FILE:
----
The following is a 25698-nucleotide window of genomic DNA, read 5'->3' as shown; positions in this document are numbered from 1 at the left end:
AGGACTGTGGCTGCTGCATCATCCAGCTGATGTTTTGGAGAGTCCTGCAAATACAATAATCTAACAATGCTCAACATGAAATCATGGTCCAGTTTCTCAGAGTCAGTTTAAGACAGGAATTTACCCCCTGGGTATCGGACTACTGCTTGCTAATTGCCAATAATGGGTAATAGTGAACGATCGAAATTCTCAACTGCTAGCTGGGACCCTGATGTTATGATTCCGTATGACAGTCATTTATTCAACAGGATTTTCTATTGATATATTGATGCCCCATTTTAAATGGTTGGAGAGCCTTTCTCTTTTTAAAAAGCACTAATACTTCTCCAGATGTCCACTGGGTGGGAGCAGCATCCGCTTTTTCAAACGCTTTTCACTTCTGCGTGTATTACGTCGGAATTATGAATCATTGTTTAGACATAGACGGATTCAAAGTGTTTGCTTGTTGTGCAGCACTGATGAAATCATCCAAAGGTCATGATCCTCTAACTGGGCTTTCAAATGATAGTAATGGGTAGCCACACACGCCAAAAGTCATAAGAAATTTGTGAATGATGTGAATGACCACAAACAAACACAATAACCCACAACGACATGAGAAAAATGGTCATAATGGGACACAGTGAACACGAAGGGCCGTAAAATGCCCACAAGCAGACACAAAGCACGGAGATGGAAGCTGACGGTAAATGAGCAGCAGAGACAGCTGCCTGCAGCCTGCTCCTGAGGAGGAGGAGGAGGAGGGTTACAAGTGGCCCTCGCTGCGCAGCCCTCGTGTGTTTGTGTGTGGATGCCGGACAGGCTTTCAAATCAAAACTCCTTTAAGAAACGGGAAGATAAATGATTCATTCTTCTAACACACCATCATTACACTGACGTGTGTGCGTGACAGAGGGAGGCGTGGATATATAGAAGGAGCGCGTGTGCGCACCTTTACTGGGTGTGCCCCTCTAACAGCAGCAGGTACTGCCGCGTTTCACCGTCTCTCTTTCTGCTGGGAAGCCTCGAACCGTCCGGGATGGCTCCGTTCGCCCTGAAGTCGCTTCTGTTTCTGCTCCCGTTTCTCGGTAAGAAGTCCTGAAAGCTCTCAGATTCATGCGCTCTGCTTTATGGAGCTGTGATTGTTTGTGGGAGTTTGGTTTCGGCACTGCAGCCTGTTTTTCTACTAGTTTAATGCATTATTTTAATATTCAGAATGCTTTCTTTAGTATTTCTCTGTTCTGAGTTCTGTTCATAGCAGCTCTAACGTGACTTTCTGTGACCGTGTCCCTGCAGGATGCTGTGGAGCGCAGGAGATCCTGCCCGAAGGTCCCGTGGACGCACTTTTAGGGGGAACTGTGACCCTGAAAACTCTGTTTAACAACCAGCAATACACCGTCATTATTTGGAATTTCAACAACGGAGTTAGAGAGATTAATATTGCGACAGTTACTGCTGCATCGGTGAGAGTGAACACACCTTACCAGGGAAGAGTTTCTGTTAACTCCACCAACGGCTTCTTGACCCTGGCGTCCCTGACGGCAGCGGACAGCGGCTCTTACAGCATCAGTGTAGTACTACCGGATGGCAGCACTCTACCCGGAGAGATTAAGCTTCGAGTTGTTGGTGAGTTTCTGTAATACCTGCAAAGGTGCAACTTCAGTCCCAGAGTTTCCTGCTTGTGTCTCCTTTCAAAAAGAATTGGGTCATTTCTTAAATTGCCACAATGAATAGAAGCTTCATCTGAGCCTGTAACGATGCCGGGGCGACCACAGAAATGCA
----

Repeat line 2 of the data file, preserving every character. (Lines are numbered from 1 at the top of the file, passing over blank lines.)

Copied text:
AGGACTGTGGCTGCTGCATCATCCAGCTGATGTTTTGGAGAGTCCTGCAAATACAATAATCTAACAATGCTCAACATGAAATCATGGTCCAGTTTCTCAGAGTCAGTTTAAGACAGGAATTTACCCCCTGGGTATCGGACTACTGCTTGCTAATTGCCAATAATGGGTAATAGTGAACGATCGAAATTCTCAACTGCTAGCTGGGACCCTGATGTTATGATTCCGTATGACAGTCATTTATTCAACAGGATTTTCTATTGATATATTGATGCCCCATTTTAAATGGTTGGAGAGCCTTTCTCTTTTTAAAAAGCACTAATACTTCTCCAGATGTCCACTGGGTGGGAGCAGCATCCGCTTTTTCAAACGCTTTTCACTTCTGCGTGTATTACGTCGGAATTATGAATCATTGTTTAGACATAGACGGATTCAAAGTGTTTGCTTGTTGTGCAGCACTGATGAAATCATCCAAAGGTCATGATCCTCTAACTGGGCTTTCAAATGATAGTAATGGGTAGCCACACACGCCAAAAGTCATAAGAAATTTGTGAATGATGTGAATGACCACAAACAAACACAATAACCCACAACGACATGAGAAAAATGGTCATAATGGGACACAGTGAACACGAAGGGCCGTAAAATGCCCACAAGCAGACACAAAGCACGGAGATGGAAGCTGACGGTAAATGAGCAGCAGAGACAGCTGCCTGCAGCCTGCTCCTGAGGAGGAGGAGGAGGAGGGTTACAAGTGGCCCTCGCTGCGCAGCCCTCGTGTGTTTGTGTGTGGATGCCGGACAGGCTTTCAAATCAAAACTCCTTTAAGAAACGGGAAGATAAATGATTCATTCTTCTAACACACCATCATTACACTGACGTGTGTGCGTGACAGAGGGAGGCGTGGATATATAGAAGGAGCGCGTGTGCGCACCTTTACTGGGTGTGCCCCTCTAACAGCAGCAGGTACTGCCGCGTTTCACCGTCTCTCTTTCTGCTGGGAAGCCTCGAACCGTCCGGGATGGCTCCGTTCGCCCTGAAGTCGCTTCTGTTTCTGCTCCCGTTTCTCGGTAAGAAGTCCTGAAAGCTCTCAGATTCATGCGCTCTGCTTTATGGAGCTGTGATTGTTTGTGGGAGTTTGGTTTCGGCACTGCAGCCTGTTTTTCTACTAGTTTAATGCATTATTTTAATATTCAGAATGCTTTCTTTAGTATTTCTCTGTTCTGAGTTCTGTTCATAGCAGCTCTAACGTGACTTTCTGTGACCGTGTCCCTGCAGGATGCTGTGGAGCGCAGGAGATCCTGCCCGAAGGTCCCGTGGACGCACTTTTAGGGGGAACTGTGACCCTGAAAACTCTGTTTAACAACCAGCAATACACCGTCATTATTTGGAATTTCAACAACGGAGTTAGAGAGATTAATATTGCGACAGTTACTGCTGCATCGGTGAGAGTGAACACACCTTACCAGGGAAGAGTTTCTGTTAACTCCACCAACGGCTTCTTGACCCTGGCGTCCCTGACGGCAGCGGACAGCGGCTCTTACAGCATCAGTGTAGTACTACCGGATGGCAGCACTCTACCCGGAGAGATTAAGCTTCGAGTTGTTGGTGAGTTTCTGTAATACCTGCAAAGGTGCAACTTCAGTCCCAGAGTTTCCTGCTTGTGTCTCCTTTCAAAAAGAATTGGGTCATTTCTTAAATTGCCACAATGAATAGAAGCTTCATCTGAGCCTGTAACGATGCCGGGGCGACCACAGAAATGCA